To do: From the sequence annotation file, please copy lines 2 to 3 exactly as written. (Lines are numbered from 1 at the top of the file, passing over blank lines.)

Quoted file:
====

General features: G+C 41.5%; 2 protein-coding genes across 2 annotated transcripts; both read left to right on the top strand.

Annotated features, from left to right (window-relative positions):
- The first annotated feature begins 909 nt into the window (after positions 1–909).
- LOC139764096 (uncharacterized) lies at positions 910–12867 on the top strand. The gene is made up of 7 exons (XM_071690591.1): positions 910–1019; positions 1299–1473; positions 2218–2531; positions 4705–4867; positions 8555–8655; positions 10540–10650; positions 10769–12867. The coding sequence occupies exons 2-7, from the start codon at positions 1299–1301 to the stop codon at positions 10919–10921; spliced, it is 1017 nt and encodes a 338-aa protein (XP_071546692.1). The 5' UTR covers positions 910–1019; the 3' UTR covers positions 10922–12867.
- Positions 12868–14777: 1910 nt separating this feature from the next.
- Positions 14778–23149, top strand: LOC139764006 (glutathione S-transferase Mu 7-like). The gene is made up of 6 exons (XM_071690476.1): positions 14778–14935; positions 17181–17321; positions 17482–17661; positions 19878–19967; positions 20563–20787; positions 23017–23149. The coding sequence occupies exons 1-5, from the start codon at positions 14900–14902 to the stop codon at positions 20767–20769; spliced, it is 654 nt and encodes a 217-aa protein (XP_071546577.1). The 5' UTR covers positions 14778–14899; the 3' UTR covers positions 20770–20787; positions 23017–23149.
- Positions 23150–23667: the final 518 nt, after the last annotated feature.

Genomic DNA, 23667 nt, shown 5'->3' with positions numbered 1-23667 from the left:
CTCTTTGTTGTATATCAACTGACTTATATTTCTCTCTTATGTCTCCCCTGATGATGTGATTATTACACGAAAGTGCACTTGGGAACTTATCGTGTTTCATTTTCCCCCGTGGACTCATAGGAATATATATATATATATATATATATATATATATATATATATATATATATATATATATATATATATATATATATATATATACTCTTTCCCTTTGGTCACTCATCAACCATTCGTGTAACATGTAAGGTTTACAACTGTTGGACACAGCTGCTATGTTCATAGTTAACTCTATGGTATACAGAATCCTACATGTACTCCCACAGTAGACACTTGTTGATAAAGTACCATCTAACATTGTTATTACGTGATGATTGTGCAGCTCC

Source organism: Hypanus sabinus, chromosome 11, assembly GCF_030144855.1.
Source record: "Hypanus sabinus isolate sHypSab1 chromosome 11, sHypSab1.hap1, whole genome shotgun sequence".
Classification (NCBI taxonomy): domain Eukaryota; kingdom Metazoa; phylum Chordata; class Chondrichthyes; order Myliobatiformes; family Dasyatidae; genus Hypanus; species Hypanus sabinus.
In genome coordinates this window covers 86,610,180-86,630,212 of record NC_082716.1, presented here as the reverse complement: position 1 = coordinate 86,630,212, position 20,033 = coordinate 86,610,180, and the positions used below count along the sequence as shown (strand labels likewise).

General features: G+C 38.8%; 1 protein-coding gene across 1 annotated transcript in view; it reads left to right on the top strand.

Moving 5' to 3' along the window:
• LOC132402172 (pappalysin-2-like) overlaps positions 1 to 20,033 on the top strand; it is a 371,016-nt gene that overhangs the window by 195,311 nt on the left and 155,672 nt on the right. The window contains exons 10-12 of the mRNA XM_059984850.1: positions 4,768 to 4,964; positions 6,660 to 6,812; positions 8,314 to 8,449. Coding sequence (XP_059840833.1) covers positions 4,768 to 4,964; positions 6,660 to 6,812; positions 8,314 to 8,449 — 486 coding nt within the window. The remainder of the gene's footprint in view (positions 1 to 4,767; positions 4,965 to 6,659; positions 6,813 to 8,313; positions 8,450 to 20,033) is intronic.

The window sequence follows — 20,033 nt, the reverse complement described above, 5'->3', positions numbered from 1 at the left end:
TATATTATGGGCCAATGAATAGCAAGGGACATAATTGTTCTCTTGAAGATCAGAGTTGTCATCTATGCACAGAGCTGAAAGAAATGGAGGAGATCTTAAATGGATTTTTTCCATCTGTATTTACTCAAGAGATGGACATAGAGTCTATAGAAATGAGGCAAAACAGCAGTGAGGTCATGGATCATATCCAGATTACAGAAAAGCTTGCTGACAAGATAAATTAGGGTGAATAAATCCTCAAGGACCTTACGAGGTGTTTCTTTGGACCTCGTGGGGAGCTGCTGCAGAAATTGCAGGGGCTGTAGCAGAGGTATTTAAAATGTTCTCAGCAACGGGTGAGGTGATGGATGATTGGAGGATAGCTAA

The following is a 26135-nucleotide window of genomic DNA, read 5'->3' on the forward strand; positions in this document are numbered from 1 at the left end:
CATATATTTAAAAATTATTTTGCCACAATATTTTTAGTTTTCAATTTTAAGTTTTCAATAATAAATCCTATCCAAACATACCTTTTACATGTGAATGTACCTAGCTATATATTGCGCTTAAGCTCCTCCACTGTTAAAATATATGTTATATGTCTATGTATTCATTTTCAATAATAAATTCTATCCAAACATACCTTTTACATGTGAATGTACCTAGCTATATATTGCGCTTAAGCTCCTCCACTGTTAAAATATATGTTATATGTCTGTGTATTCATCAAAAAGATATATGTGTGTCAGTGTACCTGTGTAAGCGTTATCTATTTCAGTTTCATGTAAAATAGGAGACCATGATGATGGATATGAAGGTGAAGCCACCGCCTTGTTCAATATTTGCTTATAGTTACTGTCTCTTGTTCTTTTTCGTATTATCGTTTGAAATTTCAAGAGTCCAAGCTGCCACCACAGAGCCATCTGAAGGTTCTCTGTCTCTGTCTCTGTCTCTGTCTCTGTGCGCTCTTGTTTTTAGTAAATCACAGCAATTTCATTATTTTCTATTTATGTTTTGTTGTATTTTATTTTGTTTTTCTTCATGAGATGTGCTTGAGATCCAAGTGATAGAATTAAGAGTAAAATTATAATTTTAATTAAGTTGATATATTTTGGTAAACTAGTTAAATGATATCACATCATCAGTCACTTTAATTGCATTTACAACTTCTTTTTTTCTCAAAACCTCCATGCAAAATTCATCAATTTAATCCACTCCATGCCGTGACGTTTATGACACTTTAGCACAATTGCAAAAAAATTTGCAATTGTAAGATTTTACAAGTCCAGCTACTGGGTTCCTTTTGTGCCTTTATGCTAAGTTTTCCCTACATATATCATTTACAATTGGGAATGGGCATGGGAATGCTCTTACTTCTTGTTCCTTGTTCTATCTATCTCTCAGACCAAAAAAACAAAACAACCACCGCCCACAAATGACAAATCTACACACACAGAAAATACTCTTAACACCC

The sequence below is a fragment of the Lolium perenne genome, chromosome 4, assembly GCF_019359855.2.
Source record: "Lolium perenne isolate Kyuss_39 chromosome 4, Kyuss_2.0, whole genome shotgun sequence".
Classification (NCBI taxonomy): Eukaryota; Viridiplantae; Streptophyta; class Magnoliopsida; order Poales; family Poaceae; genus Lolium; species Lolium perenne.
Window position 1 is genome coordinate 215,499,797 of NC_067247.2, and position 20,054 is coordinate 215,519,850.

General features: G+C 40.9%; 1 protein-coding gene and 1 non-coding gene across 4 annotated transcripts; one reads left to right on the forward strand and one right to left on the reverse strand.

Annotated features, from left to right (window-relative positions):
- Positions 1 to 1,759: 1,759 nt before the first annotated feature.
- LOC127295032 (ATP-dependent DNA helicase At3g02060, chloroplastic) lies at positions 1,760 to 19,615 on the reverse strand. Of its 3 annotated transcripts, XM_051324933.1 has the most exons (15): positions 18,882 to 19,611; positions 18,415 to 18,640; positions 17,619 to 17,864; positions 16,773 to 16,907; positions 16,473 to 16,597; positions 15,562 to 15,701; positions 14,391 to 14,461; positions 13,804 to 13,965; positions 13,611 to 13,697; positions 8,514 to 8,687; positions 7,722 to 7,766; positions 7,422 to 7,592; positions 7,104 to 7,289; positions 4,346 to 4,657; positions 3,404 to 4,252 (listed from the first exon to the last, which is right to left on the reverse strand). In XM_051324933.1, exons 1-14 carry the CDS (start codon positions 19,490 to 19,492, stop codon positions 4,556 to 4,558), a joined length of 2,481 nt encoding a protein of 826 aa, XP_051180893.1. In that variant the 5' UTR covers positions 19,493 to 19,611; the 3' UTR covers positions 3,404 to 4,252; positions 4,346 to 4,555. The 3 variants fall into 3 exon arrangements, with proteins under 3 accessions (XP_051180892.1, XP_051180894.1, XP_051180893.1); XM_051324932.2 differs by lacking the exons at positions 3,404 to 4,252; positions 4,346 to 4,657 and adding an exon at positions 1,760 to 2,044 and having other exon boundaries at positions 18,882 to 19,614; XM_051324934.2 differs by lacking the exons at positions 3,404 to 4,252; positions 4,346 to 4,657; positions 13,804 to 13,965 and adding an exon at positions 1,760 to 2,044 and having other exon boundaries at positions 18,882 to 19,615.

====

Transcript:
Annotated features, from left to right (window-relative positions):
- The first annotated feature begins 909 nt into the window (after positions 1–909).